I took the old car to a car wash and gave it the works, and then drove it to my daughter’s where the new car awaited me. By now I was beginning to feel a bit weepy, as though I was abandoning a beloved friend. It had carried me faithfully for over eleven years, done thousands of miles especially when I was doing a six hundred mile round trip once a week to see my grand-children. It had never let me down, and in turn I faithfully oiled and watered and serviced it. I thanked it each time it passed its six months warrant check, and felt grateful for its loyalty, reliability and dogged service.
I’ve laughed in it, and prayed in it, sung in it, meditated in it, cried in it, enjoyed friends in it, and carried my grandchildren in it- even my grand-daughter’s dollies propped up in the back seat when she wanted them to have some fresh air. I look back on moments like the one when the fourteen year old was asleep on the back seat, after we’d had a long adventurous day out together. As we returned to civilisation and approached the harbour bridge, I called out to him to sit up and put his seat belt on. “I’m too tired, Grannie”, he murmured from the depths of the seat. ” Well, I could be caught and fined by the traffic police you know”, I replied. “No, you won’t Grannie,” he answered, “they’ll just think you’re a dear old grannie, and let you off!”
And another child at four years old, sitting in the front seat going home after the weekend, looking wizened and sad in the middle of an asthma attack. He asked a question, and after I’d given him the answer, he looked grumpily at me with his big brown eyes, and said; “How come you know everything Grannie?” I gulped, and then came up with the answer: “Because I’m so old”. This seemed to satisfy him!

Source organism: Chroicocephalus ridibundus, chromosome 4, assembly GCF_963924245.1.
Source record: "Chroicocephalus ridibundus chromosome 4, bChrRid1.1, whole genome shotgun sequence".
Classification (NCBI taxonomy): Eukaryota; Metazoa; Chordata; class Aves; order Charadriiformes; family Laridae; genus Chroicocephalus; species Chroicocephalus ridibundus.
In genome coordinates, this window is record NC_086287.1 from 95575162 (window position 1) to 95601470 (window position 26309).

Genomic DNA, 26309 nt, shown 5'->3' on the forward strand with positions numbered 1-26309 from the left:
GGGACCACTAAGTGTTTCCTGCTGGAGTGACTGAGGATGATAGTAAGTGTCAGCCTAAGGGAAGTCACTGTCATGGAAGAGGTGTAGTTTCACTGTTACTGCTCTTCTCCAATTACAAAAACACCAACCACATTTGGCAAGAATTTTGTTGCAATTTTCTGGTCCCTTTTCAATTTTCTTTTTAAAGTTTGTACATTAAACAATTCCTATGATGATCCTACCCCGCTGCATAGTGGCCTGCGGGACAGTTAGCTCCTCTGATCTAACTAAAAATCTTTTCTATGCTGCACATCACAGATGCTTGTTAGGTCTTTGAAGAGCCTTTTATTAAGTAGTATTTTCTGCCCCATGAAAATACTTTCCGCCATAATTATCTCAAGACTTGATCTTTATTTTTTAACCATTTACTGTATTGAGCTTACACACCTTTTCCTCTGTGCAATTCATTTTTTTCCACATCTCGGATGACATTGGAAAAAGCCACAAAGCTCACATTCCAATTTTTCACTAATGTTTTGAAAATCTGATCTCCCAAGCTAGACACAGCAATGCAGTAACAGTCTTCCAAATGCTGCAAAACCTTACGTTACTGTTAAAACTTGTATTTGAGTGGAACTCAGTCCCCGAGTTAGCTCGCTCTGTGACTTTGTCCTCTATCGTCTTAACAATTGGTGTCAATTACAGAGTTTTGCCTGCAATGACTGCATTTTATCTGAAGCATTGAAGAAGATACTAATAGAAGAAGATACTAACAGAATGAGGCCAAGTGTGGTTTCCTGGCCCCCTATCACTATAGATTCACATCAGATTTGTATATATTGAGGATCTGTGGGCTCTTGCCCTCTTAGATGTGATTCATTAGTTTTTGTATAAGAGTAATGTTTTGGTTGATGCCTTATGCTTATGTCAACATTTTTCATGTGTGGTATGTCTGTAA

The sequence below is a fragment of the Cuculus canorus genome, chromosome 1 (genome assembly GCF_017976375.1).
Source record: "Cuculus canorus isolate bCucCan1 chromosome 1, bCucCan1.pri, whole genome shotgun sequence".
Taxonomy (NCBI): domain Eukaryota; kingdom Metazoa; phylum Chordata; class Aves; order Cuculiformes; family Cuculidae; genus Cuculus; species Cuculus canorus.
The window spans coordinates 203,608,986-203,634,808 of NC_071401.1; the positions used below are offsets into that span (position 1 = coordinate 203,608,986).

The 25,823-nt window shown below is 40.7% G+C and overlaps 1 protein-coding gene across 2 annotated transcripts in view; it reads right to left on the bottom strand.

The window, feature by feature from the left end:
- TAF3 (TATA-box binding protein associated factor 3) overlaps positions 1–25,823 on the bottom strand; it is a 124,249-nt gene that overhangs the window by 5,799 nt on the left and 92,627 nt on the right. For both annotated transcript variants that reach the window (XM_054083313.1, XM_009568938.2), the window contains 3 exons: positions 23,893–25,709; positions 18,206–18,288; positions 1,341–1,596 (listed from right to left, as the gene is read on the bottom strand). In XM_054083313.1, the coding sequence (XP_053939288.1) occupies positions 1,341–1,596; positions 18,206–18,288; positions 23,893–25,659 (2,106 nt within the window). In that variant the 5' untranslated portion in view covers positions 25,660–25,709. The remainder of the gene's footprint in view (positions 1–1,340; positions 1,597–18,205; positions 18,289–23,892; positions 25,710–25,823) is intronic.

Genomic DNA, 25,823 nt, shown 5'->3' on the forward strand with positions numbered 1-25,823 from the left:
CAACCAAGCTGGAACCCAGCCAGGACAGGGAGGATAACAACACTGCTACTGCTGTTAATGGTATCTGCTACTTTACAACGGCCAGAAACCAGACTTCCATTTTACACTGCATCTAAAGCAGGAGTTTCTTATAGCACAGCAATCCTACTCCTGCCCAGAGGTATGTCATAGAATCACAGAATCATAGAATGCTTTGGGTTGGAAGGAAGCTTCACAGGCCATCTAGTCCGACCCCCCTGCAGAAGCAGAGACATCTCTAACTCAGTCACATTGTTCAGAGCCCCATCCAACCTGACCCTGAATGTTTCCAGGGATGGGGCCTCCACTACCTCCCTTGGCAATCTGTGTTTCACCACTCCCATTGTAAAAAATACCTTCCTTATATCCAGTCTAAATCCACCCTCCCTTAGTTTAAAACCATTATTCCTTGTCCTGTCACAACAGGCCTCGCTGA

So this car, a heap of metal, was much more than that to me. I loved it and it held so many memories. Martin Buber, the great Jewish teacher once wrote that: ’no encounter with a being or a thing lacks a hidden significance’. He said that: ’the people we live with or meet with, the animals that help us with our farmwork, the soil we till, the material we shape, the tools we use, they all contain a mysterious spiritual substance which depends on us for helping it towards its pure form, its perfection’. Recognising the part that this big heap of metal had played in my life – this old car which seemed to have its own personality – and remembering Martin Buber’s words, made me feel less foolish at being so upset at saying goodbye to it.
I just hope its next owner loves it too.
Food for Threadbare Gourmets
The lemon chutney I made the other day is wonderful with cheese or cold meat, and also makes a lovely gift. At this time of year in New Zealand the trees are laden with citrus fruits, and it’s a particularly good year for lemons.
You need seven or eight lemons – the thin skinned sort. Cut them in eight wedges and pick out the pips. Put them in a bowl and sprinkle the lemon flesh with one and a half tablespoons of salt, and leave for two days. Put it all in a blender with 500grammes of raisins and four cloves of garlic, and blitz. Tip the mixture into a large saucepan with two teaspoons of horseradish sauce, one teaspoon chilli powder, a tablespoon of freshly grated ginger, a cup and a half of cider, and 500grammes of brown sugar. Bring to the boil and simmer gently without a lid until thick. Pour into clean hot jars and seal. Yum!
Food for Thought
If it is to be, it is up to me. Advice for life to his boys, by an anonymous English headmaster.